Raseiniai Kehila

       Raseiniai 

Where once we walked

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Raseiniai, Lithuania

Region: Kovno  

Alternate names: Raseiniai [Lith],  Rasayn [Yid],  Rossieny [Rus], Raseinen [Ger],  Rosienie [Pol],  Russian: Россиены. wyysar-Yiddish,   Raseiņi [Latv], Rasein, Raseyn, Raseinai, Rasseyn, Resein, Rossein

Lat: 48° 29', Long: 22° 50'

-   Rasseiniai  -    (R)

Map 

 

Niemokst Street 

Where once we walked 

Niemokst Street, Raseiniai Circa 1908

 

Ras Map

Source www.vilnaghetto.com 

 

About Raseiniai:-

The provincial capital of “Raseiniai,” or “Raseyn,” lies on the bank of the river Raseykah, 8 kilometers from the Dubysa, near the communities of Girtigula (10 km.), Namukesht (25 km.), Kolm (55 km.), and Shidlova (15 km.), and the nearest train station in Shilovka is 12km.

There were were no paved roads leading to Raseyn until the Kovno-Raseyn-Memel highway was built in 1936.

Raseyn is one of the oldest cities in Lithuania and appears in records of the 13th and 14th centuries under different names, including Rushigen, Rossyen, and Rasseyne. In 1253 Prince Mindaugas ceded one part of the Zamut territory, including some of the district around Raseyn, to the Livonian Order of Christian knights, and the rest to the first bishop of Lithuania, Kristyan. From this area the Livonian order began to spread Christianity, and this led to bloody warfare in the area.

The Jewish community of Raseyn was among the first to be established in Lithuania, and the city became known as the Jerusalem of Zamut. Jews continued to settle there in large numbers throughout the 17th century. 

In 1842 the city had 7,455 inhabitants, the majority of whom were Jews. By 1897 the number of Jewish inhabitants reached 9,000 (90% of the general population). Their number decreased after WWI. In 1926 only 2,226 Jews lived in Raseyn, and in 1939, about 2,000 (40% of the general population).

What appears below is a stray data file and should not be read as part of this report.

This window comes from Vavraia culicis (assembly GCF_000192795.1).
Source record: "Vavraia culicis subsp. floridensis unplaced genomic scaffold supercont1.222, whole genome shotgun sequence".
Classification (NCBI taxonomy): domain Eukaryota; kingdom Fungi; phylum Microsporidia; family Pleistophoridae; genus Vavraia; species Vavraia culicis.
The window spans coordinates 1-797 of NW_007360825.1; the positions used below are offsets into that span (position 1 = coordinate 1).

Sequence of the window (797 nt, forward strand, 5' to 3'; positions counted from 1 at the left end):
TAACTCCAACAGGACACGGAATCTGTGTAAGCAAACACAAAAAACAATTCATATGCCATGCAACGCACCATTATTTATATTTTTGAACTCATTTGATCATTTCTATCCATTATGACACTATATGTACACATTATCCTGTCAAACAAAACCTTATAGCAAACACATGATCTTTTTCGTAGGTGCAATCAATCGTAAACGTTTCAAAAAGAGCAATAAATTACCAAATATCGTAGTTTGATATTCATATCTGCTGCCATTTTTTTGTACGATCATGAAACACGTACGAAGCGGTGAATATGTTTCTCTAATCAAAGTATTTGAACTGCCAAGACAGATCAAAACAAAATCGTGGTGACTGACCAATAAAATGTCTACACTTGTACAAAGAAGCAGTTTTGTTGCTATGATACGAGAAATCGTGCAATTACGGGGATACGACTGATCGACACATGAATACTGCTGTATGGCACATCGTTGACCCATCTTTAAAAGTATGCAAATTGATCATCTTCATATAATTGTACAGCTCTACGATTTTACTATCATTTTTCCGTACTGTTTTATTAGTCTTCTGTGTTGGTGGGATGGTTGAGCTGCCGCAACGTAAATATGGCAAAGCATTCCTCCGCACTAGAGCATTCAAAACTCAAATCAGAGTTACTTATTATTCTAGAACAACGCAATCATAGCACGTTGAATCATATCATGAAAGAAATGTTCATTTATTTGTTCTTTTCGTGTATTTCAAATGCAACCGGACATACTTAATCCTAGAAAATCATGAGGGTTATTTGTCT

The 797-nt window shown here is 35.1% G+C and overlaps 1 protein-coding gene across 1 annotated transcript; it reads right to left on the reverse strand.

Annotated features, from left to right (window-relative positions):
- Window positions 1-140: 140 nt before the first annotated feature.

The Jews lived mainly by means of commerce. There were 25 handworkers and a few farmers. Besides two flour mills and a sawmill (owned by Perlov and Kagan), the city had no industry, and most Jews lived from the market days (Monday and Thursday).

In 1929 504 members belonged to the Jewish popular bank. There were about 10 synagogues in the town, among them the “big” synagogue and house of study, as well as the congregations called, “The Khosid,” “The Life of a Human Being,” “Eyn Yakov,” and “The Hatmakers'.

 For more of the history of the village see our page on history.

 

 

This map shows the 7 Uyezds (Districts) of Kovno Guberniya (Province) in the 19th Century.

 

  This page is hosted at no cost to the public by JewishGen, Inc., a non-profit corporation. If it has been useful to you, or if you are moved by the effort to preserve the memory of our lost communities, your JewishGen-erosity would be deeply appreciated.

 

 

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 Compiled by
Alan Nathan


Updated: Oct. 2017

Copyright © 2016 Alan Nathan
 

 

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This page is hosted at no cost to the public by JewishGen, Inc., a non-profit corporation. If it has been useful to you, or if you are moved by the effort to preserve the memory of our lost communities, your JewishGen-erosity would be deeply appreciated.